#ThrowbackThursday: Heather talks about Communion

christianity, Theology

When I was growing up, I didn’t understand Communion at all.

And looking back, it’s kind of adorable. I have four stories:

Heather at 7

We called it “Lord’s Supper” at my church growing up. And even though I really didn’t understand it, I was drawn to it.

In our tradition, you didn’t receive Lord’s Supper until you were saved. At the ripe age of 6, all my friends were getting saved and baptized, so I asked Jesus into my heart too. I loved Jesus, but I also wanted to fit in with my friends. Because my parents didn’t attend church, they moved very slowly to honor their wishes and make sure that I was “serious” about that act.

But who is “serious” about Jesus at 6? Well, maybe I was.

And so…I walked down the aisle about another dozen times.

One Sunday, I walked down the aisle to ask Jesus into my heart again. I filled out the membership card again. And because I was in the front aisle, I missed the Lord’s Supper.

After the service, I told the pastor I missed it. He told me it was okay. But I insisted–I was 8 years old and I wanted the wafer and the juice. So, he took the Lord’s Supper with me, individually. I don’t think I’ll ever forget that moment. He may not, either–it’s when the church realized I was going to be pretty unrelenting about this whole Jesus thing. So a few months later, my entire family came to church (for the first and only time in my life) and I was baptized.

Heather at 11

My dad’s side of the family is Catholic. One time we were visiting my great-grandmother’s church for mass. When it was time to receive the Eucharist, I stepped forward. In a Catholic church, only Catholics can receive the sacrament. My family was trying to tell me, in hushed tones, that I couldn’t go forward. In order to get my attention they were pointing and waving and even physically trying to block me.

I’m sure you’re not surprised: I pitched a fit. Upset, I cried and didn’t understand why I couldn’t receive some bread and juice. I didn’t understand the Eucharist fully, but that didn’t mean I should be denied the elements. How could you tell somebody that they can’t have the body and blood of Christ?

Heather at 18

At 18, I was first introduced to Communion by intinction. Up until this point, I had wafers and cups of juice. At one point my church had switched over to the cups where the juice was at the bottom, then there was a film, then the wafer, then another film (Looking back, I wouldn’t ever do it that way again, personally).

We were at summer camp, where I was a counselor. The camp pastor didn’t explain intinction, and nobody knew how to do it…including the adults. He left it on the altar for anybody to take it as they’d like, at their own pace.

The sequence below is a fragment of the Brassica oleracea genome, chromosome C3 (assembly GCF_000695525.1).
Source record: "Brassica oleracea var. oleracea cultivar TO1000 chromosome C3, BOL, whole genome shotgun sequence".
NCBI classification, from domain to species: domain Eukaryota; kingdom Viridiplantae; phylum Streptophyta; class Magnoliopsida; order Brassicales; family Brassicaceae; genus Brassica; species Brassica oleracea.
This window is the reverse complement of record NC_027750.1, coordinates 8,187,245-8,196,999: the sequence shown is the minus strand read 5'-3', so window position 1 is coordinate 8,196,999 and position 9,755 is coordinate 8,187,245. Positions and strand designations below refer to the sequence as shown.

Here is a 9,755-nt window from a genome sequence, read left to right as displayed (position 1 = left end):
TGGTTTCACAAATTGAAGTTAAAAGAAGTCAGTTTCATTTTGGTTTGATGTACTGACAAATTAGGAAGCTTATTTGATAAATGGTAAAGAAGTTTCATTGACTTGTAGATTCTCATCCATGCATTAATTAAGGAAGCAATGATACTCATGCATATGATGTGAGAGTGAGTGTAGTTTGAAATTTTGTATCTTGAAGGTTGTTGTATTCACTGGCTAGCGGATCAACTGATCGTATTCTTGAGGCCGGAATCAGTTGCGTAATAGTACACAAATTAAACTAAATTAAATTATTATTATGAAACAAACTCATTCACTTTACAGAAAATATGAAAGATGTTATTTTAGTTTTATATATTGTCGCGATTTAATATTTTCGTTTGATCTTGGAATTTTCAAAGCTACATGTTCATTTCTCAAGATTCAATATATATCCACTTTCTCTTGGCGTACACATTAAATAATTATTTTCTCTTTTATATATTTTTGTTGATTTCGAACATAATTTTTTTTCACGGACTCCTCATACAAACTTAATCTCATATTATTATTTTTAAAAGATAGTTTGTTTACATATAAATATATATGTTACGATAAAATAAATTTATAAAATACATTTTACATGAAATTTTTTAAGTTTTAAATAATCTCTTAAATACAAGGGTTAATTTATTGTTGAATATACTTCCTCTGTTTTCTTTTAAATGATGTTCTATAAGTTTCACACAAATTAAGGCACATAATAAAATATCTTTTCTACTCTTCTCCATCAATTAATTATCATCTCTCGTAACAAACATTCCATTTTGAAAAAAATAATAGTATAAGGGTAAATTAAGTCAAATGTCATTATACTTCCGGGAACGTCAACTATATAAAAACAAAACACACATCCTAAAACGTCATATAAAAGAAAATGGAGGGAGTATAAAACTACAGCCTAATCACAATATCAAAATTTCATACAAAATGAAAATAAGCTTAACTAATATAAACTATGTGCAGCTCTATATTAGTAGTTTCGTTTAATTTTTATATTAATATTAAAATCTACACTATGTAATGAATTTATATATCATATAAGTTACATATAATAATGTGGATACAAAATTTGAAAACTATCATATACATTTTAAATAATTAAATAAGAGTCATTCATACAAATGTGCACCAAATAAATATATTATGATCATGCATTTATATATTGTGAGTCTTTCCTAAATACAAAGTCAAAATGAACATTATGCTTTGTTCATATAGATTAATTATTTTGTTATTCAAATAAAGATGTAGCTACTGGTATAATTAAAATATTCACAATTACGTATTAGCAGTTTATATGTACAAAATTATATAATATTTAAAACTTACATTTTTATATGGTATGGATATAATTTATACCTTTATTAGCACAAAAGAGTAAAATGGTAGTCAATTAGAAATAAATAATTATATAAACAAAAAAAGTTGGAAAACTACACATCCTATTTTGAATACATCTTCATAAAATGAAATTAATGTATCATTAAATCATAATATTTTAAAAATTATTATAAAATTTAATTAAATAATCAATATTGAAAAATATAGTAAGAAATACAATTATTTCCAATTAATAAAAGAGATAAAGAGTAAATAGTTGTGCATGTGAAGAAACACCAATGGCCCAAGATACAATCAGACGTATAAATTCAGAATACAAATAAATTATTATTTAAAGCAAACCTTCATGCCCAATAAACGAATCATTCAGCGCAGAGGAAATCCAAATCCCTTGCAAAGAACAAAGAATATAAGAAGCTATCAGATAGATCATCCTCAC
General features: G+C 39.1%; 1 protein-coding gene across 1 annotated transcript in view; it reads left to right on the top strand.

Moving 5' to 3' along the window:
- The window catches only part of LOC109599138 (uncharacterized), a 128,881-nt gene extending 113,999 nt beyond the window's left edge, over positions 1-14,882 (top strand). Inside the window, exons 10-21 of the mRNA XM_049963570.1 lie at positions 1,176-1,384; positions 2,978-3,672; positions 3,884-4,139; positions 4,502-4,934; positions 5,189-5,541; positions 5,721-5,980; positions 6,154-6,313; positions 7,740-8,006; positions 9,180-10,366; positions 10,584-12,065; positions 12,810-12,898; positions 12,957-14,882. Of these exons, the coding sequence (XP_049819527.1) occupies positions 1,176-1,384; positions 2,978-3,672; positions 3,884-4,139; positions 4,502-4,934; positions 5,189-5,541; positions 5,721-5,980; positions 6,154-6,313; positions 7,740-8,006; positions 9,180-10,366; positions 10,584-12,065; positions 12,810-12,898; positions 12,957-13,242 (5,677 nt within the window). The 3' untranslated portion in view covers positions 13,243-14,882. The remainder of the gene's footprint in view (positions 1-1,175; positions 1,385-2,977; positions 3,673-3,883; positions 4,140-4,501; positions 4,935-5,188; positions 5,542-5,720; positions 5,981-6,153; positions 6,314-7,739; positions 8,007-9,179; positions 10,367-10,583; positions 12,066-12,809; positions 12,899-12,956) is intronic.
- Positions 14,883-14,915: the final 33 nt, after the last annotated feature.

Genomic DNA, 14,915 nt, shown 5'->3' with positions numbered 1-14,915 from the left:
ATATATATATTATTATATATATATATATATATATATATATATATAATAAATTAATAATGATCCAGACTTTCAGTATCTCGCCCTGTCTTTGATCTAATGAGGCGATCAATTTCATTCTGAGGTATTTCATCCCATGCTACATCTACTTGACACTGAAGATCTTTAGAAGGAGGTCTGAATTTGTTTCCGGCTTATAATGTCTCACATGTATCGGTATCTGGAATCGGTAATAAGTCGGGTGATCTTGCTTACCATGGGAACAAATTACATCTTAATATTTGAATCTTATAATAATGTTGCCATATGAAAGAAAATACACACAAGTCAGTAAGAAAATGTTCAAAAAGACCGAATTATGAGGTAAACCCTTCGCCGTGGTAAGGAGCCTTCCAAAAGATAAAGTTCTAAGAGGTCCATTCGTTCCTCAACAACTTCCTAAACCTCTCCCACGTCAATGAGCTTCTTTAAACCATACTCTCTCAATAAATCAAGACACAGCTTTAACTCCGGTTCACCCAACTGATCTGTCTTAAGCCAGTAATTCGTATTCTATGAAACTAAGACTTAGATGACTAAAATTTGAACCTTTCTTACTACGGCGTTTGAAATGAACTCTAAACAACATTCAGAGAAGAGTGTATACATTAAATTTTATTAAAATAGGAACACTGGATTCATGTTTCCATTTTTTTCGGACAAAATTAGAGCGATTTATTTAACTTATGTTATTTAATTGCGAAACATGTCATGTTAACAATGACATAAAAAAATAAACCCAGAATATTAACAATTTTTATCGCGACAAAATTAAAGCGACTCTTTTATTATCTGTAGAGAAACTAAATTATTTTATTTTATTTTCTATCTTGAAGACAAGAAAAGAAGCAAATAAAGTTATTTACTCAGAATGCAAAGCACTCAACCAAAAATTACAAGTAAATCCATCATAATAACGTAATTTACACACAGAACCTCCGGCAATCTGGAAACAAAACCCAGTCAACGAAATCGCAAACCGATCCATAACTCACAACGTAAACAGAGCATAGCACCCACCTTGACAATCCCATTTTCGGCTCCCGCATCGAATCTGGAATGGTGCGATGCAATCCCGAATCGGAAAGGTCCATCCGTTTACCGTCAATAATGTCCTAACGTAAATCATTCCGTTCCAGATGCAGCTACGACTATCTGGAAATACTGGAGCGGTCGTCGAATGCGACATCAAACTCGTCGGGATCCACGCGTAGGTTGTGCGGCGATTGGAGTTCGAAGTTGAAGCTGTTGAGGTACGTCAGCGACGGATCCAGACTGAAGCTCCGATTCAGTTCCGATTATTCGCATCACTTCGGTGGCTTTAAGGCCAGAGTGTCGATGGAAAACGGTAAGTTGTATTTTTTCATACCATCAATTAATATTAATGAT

About 12 minutes in, nobody took the Lord’s Supper. In the Southern Baptist tradition, you don’t take Lord’s Supper if you have unrepentant sin. The camp pastor got wise to the fact that this room of teenagers wasn’t that strict…so he explained it. And guess who was first to grab that bread?

Heather Lea Campbell.

Heather at 21

I took a class in college called “God and Humanity” that changed my entire perspective on Communion. For the first time, I got it.

At the end of 30 Hour Famine, they suggest breaking the fast with Communion. At my church where I served as youth director, technically anybody could serve it. But women couldn’t serve as pastors, so it’d be taboo for a woman to serve Communion.

I’m sure you can guess: I served Communion to my students. Without asking leaders of the church. I just did it. And it was fantastic.

Heather at 26

Today, I still love Communion. Since I run programs during church services, I don’t take it often, except with staff once a month.

So the Heather of today tries to sneak over into church on the first Sunday of month and take it with the congregation. We use Hawaiian sweet bread, so you can understand.

I didn’t realize my funny history with Communion until I was writing a lesson on it for Confirmation–we talked about how it’s kind of an awkward act, taking someone’s body and blood and popping it down the hatch.

But for me, I have always been an embracer of awkward and mysterious things (hence why I work with middle schoolers).

My hope is that we can raise up a generation that is desperate for Jesus the way I have been my entire life for the bread that represents the Body and the blood that represents his lifeline.


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